The American Civil Liberties Union has released previously classified excerpts of a government report on harsh interrogation techniques used in Iraq, Afghanistan and Guantanamo Bay. These previously unreported pages detail repeated use of “abusive” behavior, even to the point of prisoner deaths.
The documents, obtained by the ACLU under a Freedom of Information Act request, contain a report by Vice Admiral Albert T. Church, who was tapped to conduct a comprehensive review of Defense Department interrogation operations. Church specifically calls out interrogations at Bagram Air base in Afghanistan as “clearly abusive, and clearly not in keeping with any approved interrogation policy or guidance.”
The two unredacted pages from the Church report may be found here.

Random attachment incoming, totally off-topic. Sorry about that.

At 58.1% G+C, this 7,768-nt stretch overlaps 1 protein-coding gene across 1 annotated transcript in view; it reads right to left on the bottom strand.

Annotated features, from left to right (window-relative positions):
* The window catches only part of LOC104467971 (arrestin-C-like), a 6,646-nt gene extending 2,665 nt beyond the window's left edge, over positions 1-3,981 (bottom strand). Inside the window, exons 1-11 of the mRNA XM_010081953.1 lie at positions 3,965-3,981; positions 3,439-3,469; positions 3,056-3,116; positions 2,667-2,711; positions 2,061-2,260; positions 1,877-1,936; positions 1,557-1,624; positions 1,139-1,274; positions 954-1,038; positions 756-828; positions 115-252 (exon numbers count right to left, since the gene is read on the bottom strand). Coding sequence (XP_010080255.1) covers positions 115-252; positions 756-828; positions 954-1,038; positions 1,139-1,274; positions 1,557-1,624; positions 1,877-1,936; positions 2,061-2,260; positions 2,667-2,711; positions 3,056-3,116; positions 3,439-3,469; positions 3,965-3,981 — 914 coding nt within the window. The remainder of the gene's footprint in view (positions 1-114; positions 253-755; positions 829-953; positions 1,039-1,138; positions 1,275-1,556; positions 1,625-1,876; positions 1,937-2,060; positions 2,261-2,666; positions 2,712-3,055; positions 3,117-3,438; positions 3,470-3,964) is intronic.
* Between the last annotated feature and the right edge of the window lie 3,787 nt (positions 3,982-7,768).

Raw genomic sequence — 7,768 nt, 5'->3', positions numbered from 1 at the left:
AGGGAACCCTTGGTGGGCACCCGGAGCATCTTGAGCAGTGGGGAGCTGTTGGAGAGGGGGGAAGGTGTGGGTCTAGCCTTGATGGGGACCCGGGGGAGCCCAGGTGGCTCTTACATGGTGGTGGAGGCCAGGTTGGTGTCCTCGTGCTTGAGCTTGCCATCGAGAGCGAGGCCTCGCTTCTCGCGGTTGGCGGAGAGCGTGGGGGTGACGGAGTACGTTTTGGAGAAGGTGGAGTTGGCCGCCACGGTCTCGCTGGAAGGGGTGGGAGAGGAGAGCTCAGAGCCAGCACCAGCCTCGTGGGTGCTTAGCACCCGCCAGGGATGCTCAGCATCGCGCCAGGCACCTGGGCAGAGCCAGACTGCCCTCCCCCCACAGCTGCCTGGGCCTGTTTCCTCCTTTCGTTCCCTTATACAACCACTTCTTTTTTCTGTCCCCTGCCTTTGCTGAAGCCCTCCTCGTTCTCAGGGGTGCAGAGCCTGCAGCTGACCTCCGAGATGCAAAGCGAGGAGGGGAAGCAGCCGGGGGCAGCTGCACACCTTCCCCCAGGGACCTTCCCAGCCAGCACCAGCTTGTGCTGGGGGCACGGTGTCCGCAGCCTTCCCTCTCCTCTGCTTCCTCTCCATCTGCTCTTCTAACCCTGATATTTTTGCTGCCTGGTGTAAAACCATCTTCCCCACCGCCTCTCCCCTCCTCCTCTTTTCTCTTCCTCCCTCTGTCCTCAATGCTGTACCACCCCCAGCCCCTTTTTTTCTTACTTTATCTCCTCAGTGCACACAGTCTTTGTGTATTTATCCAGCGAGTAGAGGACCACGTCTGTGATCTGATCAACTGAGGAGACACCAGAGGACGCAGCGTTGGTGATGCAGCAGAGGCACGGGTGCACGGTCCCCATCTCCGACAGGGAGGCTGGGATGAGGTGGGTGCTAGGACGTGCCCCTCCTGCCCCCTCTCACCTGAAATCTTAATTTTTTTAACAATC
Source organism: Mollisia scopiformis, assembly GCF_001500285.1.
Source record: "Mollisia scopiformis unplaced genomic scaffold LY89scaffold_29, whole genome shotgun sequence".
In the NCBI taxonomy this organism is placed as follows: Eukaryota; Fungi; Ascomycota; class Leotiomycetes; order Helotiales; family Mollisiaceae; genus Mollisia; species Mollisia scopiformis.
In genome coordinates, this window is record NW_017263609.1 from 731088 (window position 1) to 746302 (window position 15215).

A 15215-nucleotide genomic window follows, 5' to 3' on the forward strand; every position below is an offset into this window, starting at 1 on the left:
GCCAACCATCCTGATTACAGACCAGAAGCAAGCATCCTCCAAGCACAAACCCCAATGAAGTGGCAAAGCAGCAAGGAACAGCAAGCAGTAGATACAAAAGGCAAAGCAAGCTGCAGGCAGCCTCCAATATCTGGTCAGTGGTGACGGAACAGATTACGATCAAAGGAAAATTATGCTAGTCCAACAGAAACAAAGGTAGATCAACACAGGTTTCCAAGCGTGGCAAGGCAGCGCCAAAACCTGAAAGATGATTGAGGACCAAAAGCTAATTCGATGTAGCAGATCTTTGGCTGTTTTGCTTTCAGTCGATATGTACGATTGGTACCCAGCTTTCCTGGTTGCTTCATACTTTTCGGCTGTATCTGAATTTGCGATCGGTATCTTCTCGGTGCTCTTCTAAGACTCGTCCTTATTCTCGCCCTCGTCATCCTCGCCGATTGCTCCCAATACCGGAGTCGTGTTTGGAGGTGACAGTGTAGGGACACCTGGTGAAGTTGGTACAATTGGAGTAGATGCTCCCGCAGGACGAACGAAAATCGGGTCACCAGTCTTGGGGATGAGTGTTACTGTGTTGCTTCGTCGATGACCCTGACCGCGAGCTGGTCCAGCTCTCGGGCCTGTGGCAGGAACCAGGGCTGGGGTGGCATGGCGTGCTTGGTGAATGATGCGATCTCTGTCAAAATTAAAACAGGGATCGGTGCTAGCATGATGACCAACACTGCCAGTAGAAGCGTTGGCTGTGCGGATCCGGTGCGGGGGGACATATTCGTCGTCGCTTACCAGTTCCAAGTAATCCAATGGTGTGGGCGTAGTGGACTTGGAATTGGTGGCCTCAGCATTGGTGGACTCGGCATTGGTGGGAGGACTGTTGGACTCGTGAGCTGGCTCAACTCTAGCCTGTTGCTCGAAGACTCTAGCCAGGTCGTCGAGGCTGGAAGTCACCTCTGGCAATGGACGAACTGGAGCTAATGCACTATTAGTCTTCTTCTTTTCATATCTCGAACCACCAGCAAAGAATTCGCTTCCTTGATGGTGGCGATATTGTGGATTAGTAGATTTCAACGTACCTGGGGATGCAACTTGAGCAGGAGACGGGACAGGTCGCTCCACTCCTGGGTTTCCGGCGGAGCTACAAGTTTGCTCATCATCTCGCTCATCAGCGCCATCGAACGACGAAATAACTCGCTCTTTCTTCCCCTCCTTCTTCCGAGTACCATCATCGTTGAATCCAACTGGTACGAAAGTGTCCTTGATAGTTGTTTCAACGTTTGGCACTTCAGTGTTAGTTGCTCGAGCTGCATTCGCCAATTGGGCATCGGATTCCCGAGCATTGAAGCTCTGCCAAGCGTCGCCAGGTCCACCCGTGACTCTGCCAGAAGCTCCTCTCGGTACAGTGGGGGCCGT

The ACLU’s release comes on the same day as a major FOIA document dump by three other leading human rights groups: Documents which reveal the Pentagon ran secret prisons in Bagram and Iraq, that it cooperated with the CIA’s “ghost detention” program and that Defense personnel delayed a prisoner’s release to avoid bad press.
“In both cases, for example, [prisoners] were handcuffed to fixed objects above their heads in order to keep them awake,” reads the document. “Additionally, interrogations in both incidents involved the use of physical violence, including kicking, beating, and the use of “compliance blows” which involved striking the [prisoners] legs with the [interrogators] knees. In both cases, blunt force trauma to the legs was implicated in the deaths. In one case, a pulmonary embolism developed as a consequence of the blunt force trauma, and in the other case pre-existing coronary artery disease was complicated by the blunt force trauma.”
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